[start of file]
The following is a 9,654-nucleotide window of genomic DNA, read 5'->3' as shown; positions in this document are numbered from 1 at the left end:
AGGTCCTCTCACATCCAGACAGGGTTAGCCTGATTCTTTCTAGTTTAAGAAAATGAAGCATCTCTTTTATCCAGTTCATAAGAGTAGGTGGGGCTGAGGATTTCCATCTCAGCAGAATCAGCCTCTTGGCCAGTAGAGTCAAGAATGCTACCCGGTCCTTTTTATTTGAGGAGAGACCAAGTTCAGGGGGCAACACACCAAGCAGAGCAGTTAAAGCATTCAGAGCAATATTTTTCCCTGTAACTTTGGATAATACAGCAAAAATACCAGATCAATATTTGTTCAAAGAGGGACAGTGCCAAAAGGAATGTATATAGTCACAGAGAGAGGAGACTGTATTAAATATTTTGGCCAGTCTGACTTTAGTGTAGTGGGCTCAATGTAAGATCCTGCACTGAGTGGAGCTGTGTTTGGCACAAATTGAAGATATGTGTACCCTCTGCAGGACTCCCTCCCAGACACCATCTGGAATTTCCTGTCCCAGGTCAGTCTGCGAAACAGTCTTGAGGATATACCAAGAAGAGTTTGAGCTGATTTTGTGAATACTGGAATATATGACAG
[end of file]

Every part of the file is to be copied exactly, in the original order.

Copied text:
The following is a 9,654-nucleotide window of genomic DNA, read 5'->3' as shown; positions in this document are numbered from 1 at the left end:
AGGTCCTCTCACATCCAGACAGGGTTAGCCTGATTCTTTCTAGTTTAAGAAAATGAAGCATCTCTTTTATCCAGTTCATAAGAGTAGGTGGGGCTGAGGATTTCCATCTCAGCAGAATCAGCCTCTTGGCCAGTAGAGTCAAGAATGCTACCCGGTCCTTTTTATTTGAGGAGAGACCAAGTTCAGGGGGCAACACACCAAGCAGAGCAGTTAAAGCATTCAGAGCAATATTTTTCCCTGTAACTTTGGATAATACAGCAAAAATACCAGATCAATATTTGTTCAAAGAGGGACAGTGCCAAAAGGAATGTATATAGTCACAGAGAGAGGAGACTGTATTAAATATTTTGGCCAGTCTGACTTTAGTGTAGTGGGCTCAATGTAAGATCCTGCACTGAGTGGAGCTGTGTTTGGCACAAATTGAAGATATGTGTACCCTCTGCAGGACTCCCTCCCAGACACCATCTGGAATTTCCTGTCCCAGGTCAGTCTGCGAAACAGTCTTGAGGATATACCAAGAAGAGTTTGAGCTGATTTTGTGAATACTGGAATATATGACAG